Q: Plug from camshaft position sensor corroded.

asked by on

The plug on the end of the camshaft position sensor broke and the receiver plug looks like it is corroded. While I was able to manually insert the three wires, the car barely runs and dies. I can get the car up to 25 MPH before the car begins bucking terribly. What can I do to replace the plug without replacing the camshaft position sensor, which I think is still good?

Even though you can get the car to start and run by sticking the wires into the connector, it will not keep out moisture and it could corrode even more. I would recommend having a mechanic inspect the sensor and vehicle harness connector to see if it needs to be replaced. The vehicle side harness connector may no longer be available and an alternate repair method may have to be done to repair the harness. I recommend contacting a mechanic and having them do a more permanent repair.

Was this answer helpful?

Need advice from certified mechanic? Get help now!

Over 1,000 mechanics are ready to answer your question.
The statements expressed above are only for informational purposes and should be independently verified. Please see our terms of service for more details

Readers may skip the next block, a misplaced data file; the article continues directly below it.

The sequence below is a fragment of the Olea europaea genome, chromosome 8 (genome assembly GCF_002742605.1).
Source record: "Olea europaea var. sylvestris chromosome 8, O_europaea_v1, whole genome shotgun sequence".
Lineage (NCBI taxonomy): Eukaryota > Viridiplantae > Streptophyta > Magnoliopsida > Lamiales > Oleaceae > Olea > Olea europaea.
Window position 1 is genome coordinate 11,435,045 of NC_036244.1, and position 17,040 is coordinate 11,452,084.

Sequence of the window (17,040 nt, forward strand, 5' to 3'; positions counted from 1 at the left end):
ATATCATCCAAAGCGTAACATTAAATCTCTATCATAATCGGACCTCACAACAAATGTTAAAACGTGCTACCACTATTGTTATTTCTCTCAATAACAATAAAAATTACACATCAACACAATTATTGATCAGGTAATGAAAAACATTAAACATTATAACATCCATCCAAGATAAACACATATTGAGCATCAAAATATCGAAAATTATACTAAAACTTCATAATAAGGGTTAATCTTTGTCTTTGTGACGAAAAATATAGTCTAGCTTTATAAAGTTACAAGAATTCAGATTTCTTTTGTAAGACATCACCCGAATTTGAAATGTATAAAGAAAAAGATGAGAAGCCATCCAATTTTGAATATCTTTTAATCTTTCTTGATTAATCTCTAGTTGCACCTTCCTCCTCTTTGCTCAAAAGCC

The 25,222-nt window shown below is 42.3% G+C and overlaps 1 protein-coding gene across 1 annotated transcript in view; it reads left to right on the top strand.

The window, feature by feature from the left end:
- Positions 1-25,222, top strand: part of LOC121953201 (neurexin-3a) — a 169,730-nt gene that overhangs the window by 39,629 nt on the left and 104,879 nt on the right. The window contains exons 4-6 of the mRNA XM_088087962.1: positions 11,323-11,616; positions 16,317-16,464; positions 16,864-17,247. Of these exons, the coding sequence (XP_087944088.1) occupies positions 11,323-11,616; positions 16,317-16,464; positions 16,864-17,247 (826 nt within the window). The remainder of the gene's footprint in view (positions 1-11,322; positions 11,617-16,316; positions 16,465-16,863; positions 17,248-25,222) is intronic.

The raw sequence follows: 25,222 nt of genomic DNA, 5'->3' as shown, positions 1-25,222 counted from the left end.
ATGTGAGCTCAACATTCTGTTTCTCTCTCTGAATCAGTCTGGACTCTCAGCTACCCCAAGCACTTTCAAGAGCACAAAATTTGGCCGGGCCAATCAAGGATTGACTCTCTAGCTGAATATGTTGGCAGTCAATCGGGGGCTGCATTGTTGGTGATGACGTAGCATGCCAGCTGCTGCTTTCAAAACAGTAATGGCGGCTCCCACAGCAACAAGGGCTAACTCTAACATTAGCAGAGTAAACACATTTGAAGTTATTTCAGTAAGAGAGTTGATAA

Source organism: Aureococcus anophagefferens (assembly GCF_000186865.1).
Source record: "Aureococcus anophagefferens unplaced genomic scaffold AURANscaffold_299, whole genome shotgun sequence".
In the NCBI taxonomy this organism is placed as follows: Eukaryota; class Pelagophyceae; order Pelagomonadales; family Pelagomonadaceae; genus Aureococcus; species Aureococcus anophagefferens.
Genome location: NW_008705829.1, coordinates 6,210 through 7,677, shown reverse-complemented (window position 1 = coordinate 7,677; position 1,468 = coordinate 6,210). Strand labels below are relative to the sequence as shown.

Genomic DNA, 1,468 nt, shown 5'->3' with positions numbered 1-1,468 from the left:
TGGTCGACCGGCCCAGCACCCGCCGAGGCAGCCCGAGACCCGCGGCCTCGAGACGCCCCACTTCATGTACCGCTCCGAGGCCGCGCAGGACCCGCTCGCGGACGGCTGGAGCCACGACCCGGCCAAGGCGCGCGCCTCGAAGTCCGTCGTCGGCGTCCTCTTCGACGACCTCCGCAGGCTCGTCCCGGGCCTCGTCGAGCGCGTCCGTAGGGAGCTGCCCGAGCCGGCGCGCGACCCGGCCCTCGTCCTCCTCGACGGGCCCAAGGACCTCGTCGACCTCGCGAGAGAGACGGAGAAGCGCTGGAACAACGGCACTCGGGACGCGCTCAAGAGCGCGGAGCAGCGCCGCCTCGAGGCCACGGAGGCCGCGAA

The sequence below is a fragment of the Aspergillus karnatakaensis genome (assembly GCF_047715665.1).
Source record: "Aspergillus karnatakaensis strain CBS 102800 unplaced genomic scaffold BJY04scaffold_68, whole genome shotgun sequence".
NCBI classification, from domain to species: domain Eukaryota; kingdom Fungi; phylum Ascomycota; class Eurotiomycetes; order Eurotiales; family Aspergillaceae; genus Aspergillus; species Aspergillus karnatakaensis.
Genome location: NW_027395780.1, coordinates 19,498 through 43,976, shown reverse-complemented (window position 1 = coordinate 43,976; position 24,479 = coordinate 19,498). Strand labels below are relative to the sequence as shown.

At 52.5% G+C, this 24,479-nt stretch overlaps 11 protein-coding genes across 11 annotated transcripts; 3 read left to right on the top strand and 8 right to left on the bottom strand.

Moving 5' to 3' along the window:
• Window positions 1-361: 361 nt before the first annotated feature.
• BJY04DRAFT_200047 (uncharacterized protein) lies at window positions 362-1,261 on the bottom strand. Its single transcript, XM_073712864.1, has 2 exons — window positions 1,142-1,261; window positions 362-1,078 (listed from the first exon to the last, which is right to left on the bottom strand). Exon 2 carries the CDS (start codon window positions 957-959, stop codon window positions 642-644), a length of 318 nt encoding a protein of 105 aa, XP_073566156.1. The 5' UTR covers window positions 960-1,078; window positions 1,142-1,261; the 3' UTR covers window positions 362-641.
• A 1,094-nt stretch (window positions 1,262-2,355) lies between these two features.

Ask a Mechanic
(100% Free)

Have a car question? Get free advice from our top-rated mechanics.

Ask A Mechanic
Over 10,000 questions answered!
  1. Home
  2. Questions
  3. Plug from camshaft position sensor corroded.

Get an instant quote for your car

Our certified mechanics come to you ・Backed by 12-month, 12,000-mile guarantee・Fair and transparent pricing

Get a quote

What others are asking

Q: Engine does not start after major repairs

When the car has been sitting for a long time, and major repairs have been done, practically anything could be wrong. But I would approach the problem as with any other no-start with a little extra attention toward more uncommon...

Q: Vehicle fails dead at signal light or stop sign

It is possible that the throttle body gasket or intake manifold gaskets are leaking vacuum. The engine produces vacuum to draw in air and fuel. This vacuum needs to be regulated by the induction system. Some vacuum leaks can be...

Q: Q: My steering wheel vibrates

The vibration or bumping you are getting is due to one or more items that are binding. The upper strut bearing, lower ball joint or the tie rod end is binding from wear or lack of lubrication. A proper inspection...

Related articles

How Do Power Car Windows Increase Passenger Safety?
Power windows are responsible for approximately 2,000 emergency room visits every year. When a power window closes, it exerts enough force to bruise or break bones, crush fingers, or restrict an airway. Though...
Rules of the Road For Iowa Drivers
Driving on the roads requires knowledge of the rules, many of which are based on common sense and courtesy. However, even though you know the rules in...
P2428 OBD-II Trouble Code: Exhaust Gas Temperature Too High Bank 1
P2428 code definition A P2428 trouble code signifies that the PCM has detected a problem in the exhaust gas temperature sensor circuit in bank 1, which subsequently contains the number one...